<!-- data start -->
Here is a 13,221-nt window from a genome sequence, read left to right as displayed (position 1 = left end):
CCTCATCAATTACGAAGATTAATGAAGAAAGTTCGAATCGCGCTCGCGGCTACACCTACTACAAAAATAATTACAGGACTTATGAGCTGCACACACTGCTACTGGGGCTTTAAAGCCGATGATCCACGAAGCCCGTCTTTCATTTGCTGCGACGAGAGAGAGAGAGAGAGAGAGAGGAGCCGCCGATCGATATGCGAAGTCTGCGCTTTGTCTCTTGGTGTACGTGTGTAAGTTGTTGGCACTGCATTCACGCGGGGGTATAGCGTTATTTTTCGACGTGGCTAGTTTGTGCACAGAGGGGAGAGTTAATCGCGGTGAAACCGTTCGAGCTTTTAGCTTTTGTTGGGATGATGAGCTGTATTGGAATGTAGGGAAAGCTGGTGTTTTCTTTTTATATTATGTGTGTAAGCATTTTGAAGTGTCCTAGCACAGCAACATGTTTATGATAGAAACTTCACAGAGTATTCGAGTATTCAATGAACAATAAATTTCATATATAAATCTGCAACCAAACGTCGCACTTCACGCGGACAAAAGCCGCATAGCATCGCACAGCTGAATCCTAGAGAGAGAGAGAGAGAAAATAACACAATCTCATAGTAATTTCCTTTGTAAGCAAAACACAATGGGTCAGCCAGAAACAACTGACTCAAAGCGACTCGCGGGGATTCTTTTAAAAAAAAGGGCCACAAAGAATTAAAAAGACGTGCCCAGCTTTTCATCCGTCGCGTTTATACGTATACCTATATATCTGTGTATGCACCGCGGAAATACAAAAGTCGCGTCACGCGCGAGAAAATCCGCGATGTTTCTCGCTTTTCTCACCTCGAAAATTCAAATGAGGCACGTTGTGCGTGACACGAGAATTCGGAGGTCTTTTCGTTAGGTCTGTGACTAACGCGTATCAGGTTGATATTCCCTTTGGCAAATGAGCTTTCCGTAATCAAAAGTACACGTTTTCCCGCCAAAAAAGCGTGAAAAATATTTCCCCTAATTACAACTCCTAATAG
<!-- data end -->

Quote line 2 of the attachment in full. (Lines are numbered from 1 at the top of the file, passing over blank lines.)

CCTCATCAATTACGAAGATTAATGAAGAAAGTTCGAATCGCGCTCGCGGCTACACCTACTACAAAAATAATTACAGGACTTATGAGCTGCACACACTGCTACTGGGGCTTTAAAGCCGATGATCCACGAAGCCCGTCTTTCATTTGCTGCGACGAGAGAGAGAGAGAGAGAGAGAGGAGCCGCCGATCGATATGCGAAGTCTGCGCTTTGTCTCTTGGTGTACGTGTGTAAGTTGTTGGCACTGCATTCACGCGGGGGTATAGCGTTATTTTTCGACGTGGCTAGTTTGTGCACAGAGGGGAGAGTTAATCGCGGTGAAACCGTTCGAGCTTTTAGCTTTTGTTGGGATGATGAGCTGTATTGGAATGTAGGGAAAGCTGGTGTTTTCTTTTTATATTATGTGTGTAAGCATTTTGAAGTGTCCTAGCACAGCAACATGTTTATGATAGAAACTTCACAGAGTATTCGAGTATTCAATGAACAATAAATTTCATATATAAATCTGCAACCAAACGTCGCACTTCACGCGGACAAAAGCCGCATAGCATCGCACAGCTGAATCCTAGAGAGAGAGAGAGAGAAAATAACACAATCTCATAGTAATTTCCTTTGTAAGCAAAACACAATGGGTCAGCCAGAAACAACTGACTCAAAGCGACTCGCGGGGATTCTTTTAAAAAAAAGGGCCACAAAGAATTAAAAAGACGTGCCCAGCTTTTCATCCGTCGCGTTTATACGTATACCTATATATCTGTGTATGCACCGCGGAAATACAAAAGTCGCGTCACGCGCGAGAAAATCCGCGATGTTTCTCGCTTTTCTCACCTCGAAAATTCAAATGAGGCACGTTGTGCGTGACACGAGAATTCGGAGGTCTTTTCGTTAGGTCTGTGACTAACGCGTATCAGGTTGATATTCCCTTTGGCAAATGAGCTTTCCGTAATCAAAAGTACACGTTTTCCCGCCAAAAAAGCGTGAAAAATATTTCCCCTAATTACAACTCCTAATAG